Cowles v. Richmond & Danville Railroad, 84 N.C. 309 (1881)

Jan. 1881 · Supreme Court of North Carolina
84 N.C. 309


Negligence — Damages—Master and Servant.

a. An action for damages for an injury received by the plaintiff employee of a railroad company, will not lie against the company if it resulted from the negligenee oE a fellow-servant occupying the same level with the plaintiff, where the company used due care in the selection of such fellow-servant. But such action will lie, if the injury resulted from the negligence of a servant whose commands the plaintiff was bound to obey.

2. A master is bound to furnish his servant with such appliances for his work as are-suitable and may be used with safe.ty; and this, by implication of the law, is a stipulation in every contract for service ; and if the servant is injured by reason of defective appliances placed in his • 'hands 'by the master or his agent, the master is liable in damages, unless he can clearly show, (i) that he has used due care in the selection and preservation of the same, or (2) that the servant had knowledge of the defeet and failed to notify the master, or (3) that the injury resulted from contributory negligence.

{Honeycutt w. Angel, 4 Dev. •& Bat., 306.; Crutchfield’s case, 78 N. C., 300; Johnson ¶. If. if. Go^ 81 N„ C., 453, cited and approved.)

Civil Action for damages tried at August Special Term, 1880, of Rowan Superior Court, before McKoy, J.

Judgment for plaintiff, appeal by defendant.

Mr. J. S. Henderson, for plaintiff.

Mr. J. M. McGorJde, for defendant.

*310RuffiN, J.

The plaintiff alleges that he was a brakes-man on the defendant’s road, and that lie was injured by having his foot-and ankle crushed while in its service and by reason of its negligence. On the trial he testified that he was under the immediate direction and order of one Garrison, who was the engineer and conductor of the defendant’s freight train, and on the occasion of the injuries received was ordered by him to go upon a certain car and apply the brake, so as to prevent a clash between that car and another; that he went upon, the car, and while executing the order given him was injured in the manner complained of, by a collision of the two cars, which collision resulted from the fact that the cars were so constructed that their ‘‘ bumpers ” did not correspond or fit to one another as they should have done in order to prevent the cars- coming in too close contact, which defect was unknown to the plaintiff, and but for which he would not have been injured.

The defendant’s counsel asked the judge to instruct the jury that if they believed that plaintiff was injured in consequence of the negligence and uuskillfu-lness of the engineer, Garrison, then, he could not recover, which the court declined to do; but told them that the plaintiff did not complain that his injuries resulted from the negligence and un-skillfulness of the engineer; that the point for them to consider was whether the plaintiff was injured' by reason of the defendant’s negligence and without default on his part; that it was defendant’s duty to furnish safe cars, supplied with the necessary machinery and appliances to render them secure, and if the jury believed that it had failed in this and thereby the plaintiff had been injured, without any neglect or want of skill on his part, then, they should find the issues submitted in favor of the plaintiff without regard to the conduct of the engineer; but if they should believe that the defendant had furnished safely constructed and appointed, cars, or that the plaintiff had. contributed by his *311negligence to his own injury, then they should find for the defendant, to which the defendant excepted.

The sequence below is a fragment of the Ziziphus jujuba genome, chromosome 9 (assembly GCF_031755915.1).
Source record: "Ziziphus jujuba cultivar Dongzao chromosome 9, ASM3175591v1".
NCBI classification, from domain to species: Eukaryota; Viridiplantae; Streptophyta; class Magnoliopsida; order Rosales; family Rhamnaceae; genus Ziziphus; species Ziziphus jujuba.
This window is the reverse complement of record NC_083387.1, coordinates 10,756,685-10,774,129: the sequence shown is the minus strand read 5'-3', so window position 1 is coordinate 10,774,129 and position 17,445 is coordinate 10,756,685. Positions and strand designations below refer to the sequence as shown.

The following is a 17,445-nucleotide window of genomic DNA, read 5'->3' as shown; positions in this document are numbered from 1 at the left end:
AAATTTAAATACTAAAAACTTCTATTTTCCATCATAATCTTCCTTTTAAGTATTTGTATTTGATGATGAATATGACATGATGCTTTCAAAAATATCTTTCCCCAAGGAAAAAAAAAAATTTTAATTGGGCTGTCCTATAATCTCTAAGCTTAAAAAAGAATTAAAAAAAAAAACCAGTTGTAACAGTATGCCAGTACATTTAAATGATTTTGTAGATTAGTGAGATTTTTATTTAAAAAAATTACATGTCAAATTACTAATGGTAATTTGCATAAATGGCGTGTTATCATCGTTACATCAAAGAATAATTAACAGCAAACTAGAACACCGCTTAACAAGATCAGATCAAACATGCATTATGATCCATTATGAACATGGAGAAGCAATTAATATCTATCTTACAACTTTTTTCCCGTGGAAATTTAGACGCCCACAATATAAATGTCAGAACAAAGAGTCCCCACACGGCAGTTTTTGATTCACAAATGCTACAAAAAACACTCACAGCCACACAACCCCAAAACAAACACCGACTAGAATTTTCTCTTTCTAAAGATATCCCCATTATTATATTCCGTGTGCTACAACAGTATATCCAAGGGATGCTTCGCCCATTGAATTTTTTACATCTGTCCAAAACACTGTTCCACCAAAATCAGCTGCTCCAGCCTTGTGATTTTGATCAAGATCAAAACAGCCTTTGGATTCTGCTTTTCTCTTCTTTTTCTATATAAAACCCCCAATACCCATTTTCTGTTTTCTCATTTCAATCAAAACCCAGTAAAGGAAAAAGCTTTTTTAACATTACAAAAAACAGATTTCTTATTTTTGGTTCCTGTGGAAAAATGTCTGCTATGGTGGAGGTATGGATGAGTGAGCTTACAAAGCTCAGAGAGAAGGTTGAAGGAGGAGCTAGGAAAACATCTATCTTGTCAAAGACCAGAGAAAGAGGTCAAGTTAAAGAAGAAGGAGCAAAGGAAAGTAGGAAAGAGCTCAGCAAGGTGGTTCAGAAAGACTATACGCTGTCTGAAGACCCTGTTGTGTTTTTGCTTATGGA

The only issue submitted to the jury was, “ Did the plaintiff, wdiile in defendant’s employment, receive the injuries complained of, by reason of defendant company having carelessly and negligently provided and used unsafe and defective cars or ‘bumpers,’ and wdthout the fault of the plaintiff”? to which the jury responded in the affirmative.

The defendant’s exception as argued before us, does not go to any portion of His Honor’s charge as given, but only to his refusal to give that specially asked for; and the purpose of counsel in making the request is admitted to have been to bring the case within the rule, so much discussed of late by elementary writers, and so often, and in some instances so variously announced by the courts, which declares that a servant who has sustained injuries by reason of the negligence of a fellow-servant in the same employment cannot maintain an action against the master, provided the latter has used due care in the selection of such fellow-servant. He should have been careful then to see that more evidence was put into the case than is to be found there, going to show the respective duties, powers and conduct of the two servants, and especially their relations to each other — whether they were strictly fellow-servants occupying the same level, or whether the engineer was a 'superior whose commands the plaintiff was bound to obey; for in making an application of the rule, a knowledge of all these matters is absolutely necessary.